Odin Sphere Leifthrasir Review: Making a Good Game Great

Odin Sphere Lefithrasir

Platforms: PS Vita/PS4/PS3

Developer: Vanillaware

Publisher: Atlus USA

ESRB Rating:T

Thank you Atlus for providing a review copy.

Odin Sphere Leifthrasir is a remaster of the classic PS2 game, Odin Sphere. Odin Sphere is about an ongoing war in the fantastical world of Erion and how this world will soon come to an end due to an old prophecy.

When you start the game, you’re a little girl in an attic with nothing but a cat walking around, a book lying on the ground, some books on the bookshelf to the left, and a chair to sit in on the right. Sitting in the chair with the cat won’t immediately do anything for you as Socrates (the cat) is meant to be a device in which you can play back scenes that happen in the books. By doing this you ultimately get to see the game’s timeline as it’s not given to you in a linear manner. The books on the bookshelf serve as the game’s lore text space. Here you can read all of the scrolls you find in the game. These may be about the prophecy itself, alchemy, food recipes and so on. The big meat of the game here are the books that will be scattered across the floor as you progress through the game.

You see, Erion’s war is told across five different perspectives with each book focusing on a character’s perspective of it. Meaning, the hero in one book might be a villain in another, or something that you might not understand might be explained in a different book. Each book is seven chapters long with it taking roughly five to seven hours to go through them in their entirety. The level maps are pretty simple to navigate as it’s all in a flat 2D plane, and, when you look at a map, battle specified zones are circular with passageways being rectangular.


Each hero/heroine plays completely different with their own set of special moves and skills. Battles may feel a little slow at the start of each book since each character starts off at level one with little to no specials to speak of. But, once the ball gets rolling, you will become a combo master where pulling off combo chains in the hundreds on bosses is fairly easy. These special moves aren’t unlocked by leveling up mind you, but are awarded from certain battles as well as searching for unique chests on maps. It should be noted that the game isn’t quite the same as the one you may remember. While the base is the same, it has changed drastically. Gone is the POW meter that drained away while you were attacking and defending, gone are the independent level up systems and gone is the simplistic combo system. Say hello to: the new POW that only drain when special attacks are used, the fact that EVERYONE can guard (paired with the newly added sidestep mechanic) with its own guard meter, the Psyhere grid which you can use to level up all of the special attacks you love to use, and, most importantly, the much, much faster combat and combo strings.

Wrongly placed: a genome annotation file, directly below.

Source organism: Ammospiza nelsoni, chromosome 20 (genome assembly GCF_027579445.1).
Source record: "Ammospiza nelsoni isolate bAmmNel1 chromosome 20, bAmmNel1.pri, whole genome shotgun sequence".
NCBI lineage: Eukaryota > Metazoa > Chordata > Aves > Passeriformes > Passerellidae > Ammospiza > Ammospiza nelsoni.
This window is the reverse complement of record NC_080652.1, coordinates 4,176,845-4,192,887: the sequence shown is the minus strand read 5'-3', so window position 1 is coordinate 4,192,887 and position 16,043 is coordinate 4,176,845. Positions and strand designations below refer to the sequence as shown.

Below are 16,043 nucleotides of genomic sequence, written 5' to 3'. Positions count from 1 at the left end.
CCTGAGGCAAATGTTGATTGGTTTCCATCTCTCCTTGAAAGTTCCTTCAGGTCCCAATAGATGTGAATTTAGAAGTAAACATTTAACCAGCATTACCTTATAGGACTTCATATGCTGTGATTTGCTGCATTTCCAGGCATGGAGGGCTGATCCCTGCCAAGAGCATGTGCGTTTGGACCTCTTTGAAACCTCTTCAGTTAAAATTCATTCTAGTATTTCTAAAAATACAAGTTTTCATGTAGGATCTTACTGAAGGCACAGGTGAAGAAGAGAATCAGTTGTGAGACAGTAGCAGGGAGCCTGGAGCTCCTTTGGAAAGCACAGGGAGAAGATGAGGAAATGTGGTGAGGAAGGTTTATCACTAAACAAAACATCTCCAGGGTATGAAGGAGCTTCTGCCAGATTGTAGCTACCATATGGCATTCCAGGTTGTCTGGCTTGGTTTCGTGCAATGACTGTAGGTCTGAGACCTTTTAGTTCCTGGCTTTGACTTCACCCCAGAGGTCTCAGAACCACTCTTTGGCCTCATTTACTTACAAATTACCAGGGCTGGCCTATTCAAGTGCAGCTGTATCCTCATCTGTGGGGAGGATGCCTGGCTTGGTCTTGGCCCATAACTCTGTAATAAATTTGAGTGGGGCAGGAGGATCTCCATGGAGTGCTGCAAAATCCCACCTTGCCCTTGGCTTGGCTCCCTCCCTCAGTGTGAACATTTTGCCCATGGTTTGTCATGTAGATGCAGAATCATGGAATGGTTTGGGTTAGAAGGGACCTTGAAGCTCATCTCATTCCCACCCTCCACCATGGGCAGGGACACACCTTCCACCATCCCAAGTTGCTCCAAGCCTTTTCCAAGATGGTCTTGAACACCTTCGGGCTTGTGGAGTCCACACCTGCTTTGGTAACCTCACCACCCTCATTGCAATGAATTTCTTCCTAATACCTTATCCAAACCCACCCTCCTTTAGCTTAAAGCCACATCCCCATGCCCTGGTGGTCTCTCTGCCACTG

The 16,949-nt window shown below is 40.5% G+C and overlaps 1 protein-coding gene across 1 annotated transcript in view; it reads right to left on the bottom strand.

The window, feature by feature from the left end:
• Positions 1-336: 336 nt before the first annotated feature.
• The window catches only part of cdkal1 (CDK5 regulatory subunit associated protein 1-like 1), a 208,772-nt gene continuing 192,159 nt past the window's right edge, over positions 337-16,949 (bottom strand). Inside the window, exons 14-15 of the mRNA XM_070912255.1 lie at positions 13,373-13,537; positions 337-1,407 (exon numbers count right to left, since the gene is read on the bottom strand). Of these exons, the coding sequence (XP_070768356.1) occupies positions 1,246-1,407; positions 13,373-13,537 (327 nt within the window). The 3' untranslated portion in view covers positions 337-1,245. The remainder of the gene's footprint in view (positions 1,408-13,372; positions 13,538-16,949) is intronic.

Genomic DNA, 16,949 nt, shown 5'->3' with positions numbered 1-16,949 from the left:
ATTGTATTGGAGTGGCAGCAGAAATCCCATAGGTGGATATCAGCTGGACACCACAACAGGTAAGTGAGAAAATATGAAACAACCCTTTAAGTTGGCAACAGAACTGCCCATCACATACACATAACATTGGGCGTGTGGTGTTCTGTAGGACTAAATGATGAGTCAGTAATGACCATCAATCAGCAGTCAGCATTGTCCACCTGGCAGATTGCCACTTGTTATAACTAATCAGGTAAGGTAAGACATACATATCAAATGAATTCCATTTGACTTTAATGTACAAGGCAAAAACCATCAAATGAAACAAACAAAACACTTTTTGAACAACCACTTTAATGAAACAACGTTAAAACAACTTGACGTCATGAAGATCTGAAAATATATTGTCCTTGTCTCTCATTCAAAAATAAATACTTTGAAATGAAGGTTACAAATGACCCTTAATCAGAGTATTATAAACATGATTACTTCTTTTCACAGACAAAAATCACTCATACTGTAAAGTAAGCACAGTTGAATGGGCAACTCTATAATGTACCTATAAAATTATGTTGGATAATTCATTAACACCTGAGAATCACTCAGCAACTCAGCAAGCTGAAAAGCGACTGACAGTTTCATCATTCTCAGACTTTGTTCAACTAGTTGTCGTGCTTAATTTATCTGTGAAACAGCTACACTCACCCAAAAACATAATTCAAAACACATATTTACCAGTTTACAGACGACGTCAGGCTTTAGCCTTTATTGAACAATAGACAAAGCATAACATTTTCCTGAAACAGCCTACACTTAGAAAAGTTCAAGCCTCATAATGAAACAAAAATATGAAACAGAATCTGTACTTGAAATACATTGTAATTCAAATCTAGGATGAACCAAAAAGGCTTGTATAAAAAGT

Food plays a big role in Odin Sphere, it’s one of the fastest ways to gain experience points. The big change to food is just how easy it is to obtain. Before, you had to plant your seeds in the beginning of the battle and hope said battle would bring along enough Photons for your seeds to grow. In the remaster, you actually store Photons so spending them just becomes a balancing act of either wanting to upgrade a certain skill or growing some crops. Eating also provides you an +HP max bonus so the more you eat, the more HP you will have overall. These aren’t the only differences, however, as now there is a traveling restaurant in the resting areas of levels. In order to eat at this restaurant, you must give the chef recipes as well as the ingredients for said recipe (note that you have to give the ingredients each time you want to eat it) and the more he cooks, the more he will make new dishes which, in turn, will provide even more EXP and +HP MAX bonuses. To go even further, eating here provides you with an EXP bonus out the gate up to the third time you’ve eaten the same dish, after that it will provide just the normal EXP gain.

2016-05-28-193936All of these changes are great on paper, however, in execution it just doesn’t work. As someone who enjoys this fast paced almost berserker type of play-style, there is no risk vs reward that says I shouldn’t do anything but that. Sure, there have been times where I’ve died, but there was no time where I was just right off the bat defeated. What was once a slow – almost methodical game is a game so fast that the AI can barely keep up, and the main enemies that can keep up are bosses since they have so much heath with low chance of being staggered. That said, Leifthrasir is actually split into two modes when you boot up the game. One is “Refined” mode and the other is “Classic” mode. Refined is referring to the Leifthrasir portion of the game and classic is the original PS2 version of the game so if you don’t like all of these new additions, you aren’t out of luck.


While my only main gripe with the game is that it’s too easy, there is a much harder mode available after you’ve beaten it if you want to go through it again. Other than that, the frames can get pretty wild when you’re in a dark area in the Neatherworlds. Otherwise, the game is nothing but absolutely fantastic and deserves to be played through once more.


+Gorgeous art

+Great updates to an already great game
-Game is easy to cheese

About mankoto

Gaminggamma's residential JRPG Expert and anime encylopedia. All of my free time is usually spent watching Precure or some currently airing show while juggling a game or two on the side.

Posted on June 2, 2016, in Reviews. Bookmark the permalink. 1 Comment.

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